In using Docker containers, services can be controlled, system resources can be isolated and independent processes provisioned. This gives just about a complete private view of the OS with their own process ID space, network structure and file system structure. Think of it as a system in a system.

When Docker is used in the management and creation of containers it leads to simplification of highly distributed systems. It allows many applications and processes to run by themselves on a single physical machine or even across many VM images. Deployment is simplified as resources become available or when nodes are needed. This can be thought of as a platform as a service style of deployment and scaling. Another task that is easier with Docker is workload queuing.

The Role of z Systems

What role does IBM z Systems play in a Docker implementation? As we know, Docker provides for the automation of the deployment of applications inside software containers by providing that additional layer of abstraction and automation of OS-level virtualization on Linux. Now, when these containers are spun up in an IBM z Systems environment, the performance is amplified, as is the container density per processor. Running on an IBM z13, you have the ability to put thousands of containers within the z System environment in an extremely safe and secure manner.

Docker shortens the development effort that is required to construct applications and move them between different platforms. By using containers, services and solutions are decomposed in what is known as microservices. Breaking big solutions into smaller pieces and then being able to replace and move those chunks makes for a much simpler upgrade and development of new overall solutions. This in itself is a best practice for DevOps. So the idea that Docker can run on Linux on z Systems brings a whole new dimension to enterprise computing.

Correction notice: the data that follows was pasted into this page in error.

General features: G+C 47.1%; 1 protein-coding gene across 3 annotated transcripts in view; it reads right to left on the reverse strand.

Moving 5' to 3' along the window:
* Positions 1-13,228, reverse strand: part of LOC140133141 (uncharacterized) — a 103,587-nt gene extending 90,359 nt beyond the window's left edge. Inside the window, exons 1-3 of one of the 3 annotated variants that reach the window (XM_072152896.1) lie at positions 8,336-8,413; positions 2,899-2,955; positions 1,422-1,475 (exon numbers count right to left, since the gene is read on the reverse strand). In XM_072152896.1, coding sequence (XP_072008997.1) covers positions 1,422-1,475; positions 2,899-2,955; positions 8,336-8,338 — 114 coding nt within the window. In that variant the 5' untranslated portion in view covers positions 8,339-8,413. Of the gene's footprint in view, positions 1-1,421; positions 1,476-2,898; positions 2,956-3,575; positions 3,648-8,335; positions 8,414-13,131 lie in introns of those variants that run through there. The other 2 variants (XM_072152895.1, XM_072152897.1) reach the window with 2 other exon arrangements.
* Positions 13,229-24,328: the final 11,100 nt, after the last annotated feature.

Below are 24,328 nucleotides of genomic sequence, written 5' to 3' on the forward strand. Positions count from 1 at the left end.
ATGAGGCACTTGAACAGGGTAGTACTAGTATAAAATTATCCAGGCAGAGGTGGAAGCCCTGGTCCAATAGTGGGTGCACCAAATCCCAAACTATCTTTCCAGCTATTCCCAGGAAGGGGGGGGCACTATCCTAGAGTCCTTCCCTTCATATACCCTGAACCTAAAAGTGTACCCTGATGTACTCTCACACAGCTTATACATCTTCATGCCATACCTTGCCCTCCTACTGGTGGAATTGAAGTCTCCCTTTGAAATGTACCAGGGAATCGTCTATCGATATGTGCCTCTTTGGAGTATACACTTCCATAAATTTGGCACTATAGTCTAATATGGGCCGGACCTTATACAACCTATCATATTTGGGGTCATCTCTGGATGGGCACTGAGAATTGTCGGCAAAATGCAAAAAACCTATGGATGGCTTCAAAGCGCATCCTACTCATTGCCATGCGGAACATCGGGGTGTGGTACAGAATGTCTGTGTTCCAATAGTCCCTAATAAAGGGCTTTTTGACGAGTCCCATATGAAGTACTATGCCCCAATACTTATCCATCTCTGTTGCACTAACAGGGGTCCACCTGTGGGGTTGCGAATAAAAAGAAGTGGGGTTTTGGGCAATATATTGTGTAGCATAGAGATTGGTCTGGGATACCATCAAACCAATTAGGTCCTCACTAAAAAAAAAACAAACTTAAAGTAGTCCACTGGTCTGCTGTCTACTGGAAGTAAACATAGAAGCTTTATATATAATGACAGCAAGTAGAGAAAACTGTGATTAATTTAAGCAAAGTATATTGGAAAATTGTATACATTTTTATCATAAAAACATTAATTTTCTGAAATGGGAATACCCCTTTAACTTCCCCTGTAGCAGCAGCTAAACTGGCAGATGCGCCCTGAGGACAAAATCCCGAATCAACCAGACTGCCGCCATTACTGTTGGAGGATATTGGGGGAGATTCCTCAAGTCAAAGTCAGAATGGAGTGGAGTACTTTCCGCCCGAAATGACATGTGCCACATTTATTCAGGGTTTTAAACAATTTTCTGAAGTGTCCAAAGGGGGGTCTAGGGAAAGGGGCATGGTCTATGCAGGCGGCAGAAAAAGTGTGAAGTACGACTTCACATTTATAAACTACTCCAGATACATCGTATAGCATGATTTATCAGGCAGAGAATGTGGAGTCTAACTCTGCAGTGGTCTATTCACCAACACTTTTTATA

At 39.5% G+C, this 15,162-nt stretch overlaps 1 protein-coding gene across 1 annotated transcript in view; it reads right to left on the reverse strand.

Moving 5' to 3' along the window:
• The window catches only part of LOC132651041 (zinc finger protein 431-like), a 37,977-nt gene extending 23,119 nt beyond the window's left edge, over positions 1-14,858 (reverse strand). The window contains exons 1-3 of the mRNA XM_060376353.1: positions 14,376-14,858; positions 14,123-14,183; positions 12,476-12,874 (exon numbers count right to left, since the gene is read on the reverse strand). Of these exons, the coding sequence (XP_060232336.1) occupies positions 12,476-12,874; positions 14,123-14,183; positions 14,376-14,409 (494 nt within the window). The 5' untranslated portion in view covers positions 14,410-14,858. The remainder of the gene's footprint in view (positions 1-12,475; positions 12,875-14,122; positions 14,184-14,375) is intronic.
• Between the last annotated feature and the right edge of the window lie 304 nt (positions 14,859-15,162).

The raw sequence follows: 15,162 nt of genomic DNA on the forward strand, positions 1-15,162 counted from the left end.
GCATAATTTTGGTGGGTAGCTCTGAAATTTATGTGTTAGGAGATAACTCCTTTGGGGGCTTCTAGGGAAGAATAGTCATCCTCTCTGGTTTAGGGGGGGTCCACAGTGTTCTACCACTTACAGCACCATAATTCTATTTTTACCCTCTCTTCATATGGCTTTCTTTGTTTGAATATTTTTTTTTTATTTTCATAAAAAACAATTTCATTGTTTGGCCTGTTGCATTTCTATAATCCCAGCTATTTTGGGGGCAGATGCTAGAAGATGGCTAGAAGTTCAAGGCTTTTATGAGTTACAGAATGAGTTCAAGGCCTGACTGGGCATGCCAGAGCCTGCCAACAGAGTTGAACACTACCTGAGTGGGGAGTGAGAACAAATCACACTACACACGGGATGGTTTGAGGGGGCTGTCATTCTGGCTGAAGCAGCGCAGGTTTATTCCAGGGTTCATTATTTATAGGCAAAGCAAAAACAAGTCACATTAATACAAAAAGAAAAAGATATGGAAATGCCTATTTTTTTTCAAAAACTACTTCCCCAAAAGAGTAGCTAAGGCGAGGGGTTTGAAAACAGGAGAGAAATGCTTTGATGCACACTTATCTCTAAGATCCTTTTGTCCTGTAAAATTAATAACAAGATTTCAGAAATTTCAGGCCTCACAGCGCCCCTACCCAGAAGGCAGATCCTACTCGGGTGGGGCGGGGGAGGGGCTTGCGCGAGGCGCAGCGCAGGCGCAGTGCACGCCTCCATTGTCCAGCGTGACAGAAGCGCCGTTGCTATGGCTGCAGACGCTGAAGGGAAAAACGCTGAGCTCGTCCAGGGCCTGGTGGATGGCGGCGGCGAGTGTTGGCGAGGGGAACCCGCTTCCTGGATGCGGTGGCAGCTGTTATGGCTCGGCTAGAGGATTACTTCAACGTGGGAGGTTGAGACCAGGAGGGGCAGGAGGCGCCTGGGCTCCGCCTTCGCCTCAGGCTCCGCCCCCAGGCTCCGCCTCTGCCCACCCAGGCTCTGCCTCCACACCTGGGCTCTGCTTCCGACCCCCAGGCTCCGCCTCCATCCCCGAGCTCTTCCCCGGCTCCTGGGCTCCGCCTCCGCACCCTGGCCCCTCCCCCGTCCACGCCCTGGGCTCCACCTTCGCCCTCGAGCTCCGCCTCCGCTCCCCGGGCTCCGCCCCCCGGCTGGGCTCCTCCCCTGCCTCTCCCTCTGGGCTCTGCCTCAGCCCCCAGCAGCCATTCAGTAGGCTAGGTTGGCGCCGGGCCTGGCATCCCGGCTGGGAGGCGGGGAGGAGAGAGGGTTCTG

The availability of Docker for z Systems compliments the current capabilities that are available on IBM z. This allows the transfer of key platform attributes to the newly developed Dockerized applications targeted for z Systems. All of the attributes that z Systems have are vital in all large enterprise environments. Key attributes that fit perfectly with Docker are things like:

  • Application Portability: Docker allows applications executing on distributed platforms to be moved directly to z Systems to take advantage of Linux on z
  • Virtualization: z Systems are truly king with virtualization capabilities
  • Workload Consolidation: IBM z is well known as a platform for consolidation in using the amazing virtualization capability inherent to z
  • Security: z Systems LPAR technology puts in place the best non-military certification of virtualization isolation. Also, the z/VM hypervisor also provides a very high level of isolation, likewise for KVM on z Systems. This high level of security and isolation of workloads is a critical concern to large enterprise clients in today’s world.
A Perfect Fit

Docker is a tremendous technology providing an open-source approach that automates the deploying of Linux applications inside software containers. The ability to easily transport the Dockerized containers is a huge advantage for operations and DevOps. z Systems will continue to play a huge role with this technology and is a perfect fit for large scale enterprise grade solutions.

Patrick Stanard is a z Systems Architect Manager for IBM. He’s a 34-year professional in the industry spanning roles as a systems programmer, developer, manager, adjunct faculty member and director of operations. He has a Bachelor of Science in CIS from Saginaw Valley State University and an MBA from Michigan State University.